If you live in your home long enough, it’s a certainty that you’ll end up replacing your windows. Instead of thinking of it as draining your pocketbook, consider the energy savings that you will receive. If you choose SeasonGuard windows, you can save 40%, which is unheard of in the window industry. Arming yourself with information will allow you make the best possible decision. We’ve got you covered with signs your windows need to be replaced, energy efficient terms and what they mean, and the top five things to consider in your purchasing process.
Signs your windows need to be replaced:
- You can feel a draft of cold air in the winter coming from the window sash or frame and you feel heat when standing near your windows in the summer.
- You see peeling paint around the exterior of your windows, which may be a sign of condensation, mold or rot. Test the wood frames for these issues by lightly pressing the wood with a pointed tool. If the tool is easily pushed into the wood, it may be decaying.
- Visible cracking in the window panes or casing.
- Condensation on the windows or between the window panes causing seal failure. Condensation can cause mold to grow.
- Your window is not functioning properly when opening and closing.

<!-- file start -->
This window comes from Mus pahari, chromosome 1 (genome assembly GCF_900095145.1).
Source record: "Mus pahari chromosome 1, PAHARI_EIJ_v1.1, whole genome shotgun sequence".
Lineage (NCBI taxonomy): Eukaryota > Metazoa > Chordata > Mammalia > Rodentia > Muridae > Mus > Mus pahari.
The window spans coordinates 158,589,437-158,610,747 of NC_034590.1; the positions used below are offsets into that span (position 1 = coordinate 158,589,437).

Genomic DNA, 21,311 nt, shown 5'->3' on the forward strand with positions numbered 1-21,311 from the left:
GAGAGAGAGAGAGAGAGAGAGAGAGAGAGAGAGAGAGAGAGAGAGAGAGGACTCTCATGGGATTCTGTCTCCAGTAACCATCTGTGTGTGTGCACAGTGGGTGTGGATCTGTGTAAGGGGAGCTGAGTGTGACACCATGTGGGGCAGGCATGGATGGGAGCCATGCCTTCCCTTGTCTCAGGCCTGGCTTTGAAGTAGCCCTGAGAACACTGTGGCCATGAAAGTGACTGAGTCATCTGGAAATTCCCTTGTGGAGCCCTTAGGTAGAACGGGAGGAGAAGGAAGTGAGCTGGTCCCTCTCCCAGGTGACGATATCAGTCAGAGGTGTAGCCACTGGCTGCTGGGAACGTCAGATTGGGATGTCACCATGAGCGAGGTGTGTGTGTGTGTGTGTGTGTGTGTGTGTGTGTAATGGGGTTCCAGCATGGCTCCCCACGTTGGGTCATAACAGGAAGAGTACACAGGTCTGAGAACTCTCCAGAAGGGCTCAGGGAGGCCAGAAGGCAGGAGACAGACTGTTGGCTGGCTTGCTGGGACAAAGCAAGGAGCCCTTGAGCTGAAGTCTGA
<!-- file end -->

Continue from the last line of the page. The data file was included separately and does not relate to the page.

Know the terms for energy efficient windows
Designed to help consumers measure and compare energy performance of different window brands, The National Fenestration Rating Council (NFRC), provides consistent benchmark ratings on performance characteristics of different windows. There are different terms used by the NFRC and we are going to explain those below.
The rate of heat loss is indicated in the terms of U-factor. The lower the U-factor the greater the window’s resistance to heat flow and the better insulating value it has. Average U-factors range from 0.20-1.20. SeasonGuard windows have a U-factor of 0.22.
Commonly referred to as VT, it measures the amount of light that enters through your windows. VT ratings typically range from 0 to 1. The higher the visible light transmittance, the more light that is transmitted through your window. SeasonGuard windows have a VT of 0.42.
Solar Heat Gain Coefficient
Solar Heat Gain Coefficient, commonly referred to as SHGC, equates to less solar radiation admitted through your window. A lower Solar Heat Gain Coefficient rating means your home will remain cooler during the summer months. More comfort means more money in your wallet for summer fun. SHGC ratings typically range between 0 and 1. SeasonGuard windows have SHGC of 0.22.
Air Leakage Windows are tested for air infiltration to see if they allow air to pass through, and are then assigned a number of 0.3, 0.2 or 0.1. The lower the number, the less drafting you’ll have in your home. The lowest number that the U.S. Department of Energy assigns to air filtration is 0.1. Any window with an air leakage number above 0.3 is considered to have failed the mandated air leakage test. Any number lower than 0.1, not only passes, but exceeds the qualifications that are set by the DOE testing organizations. SeasonGuard windows have an air leakage of 0.1.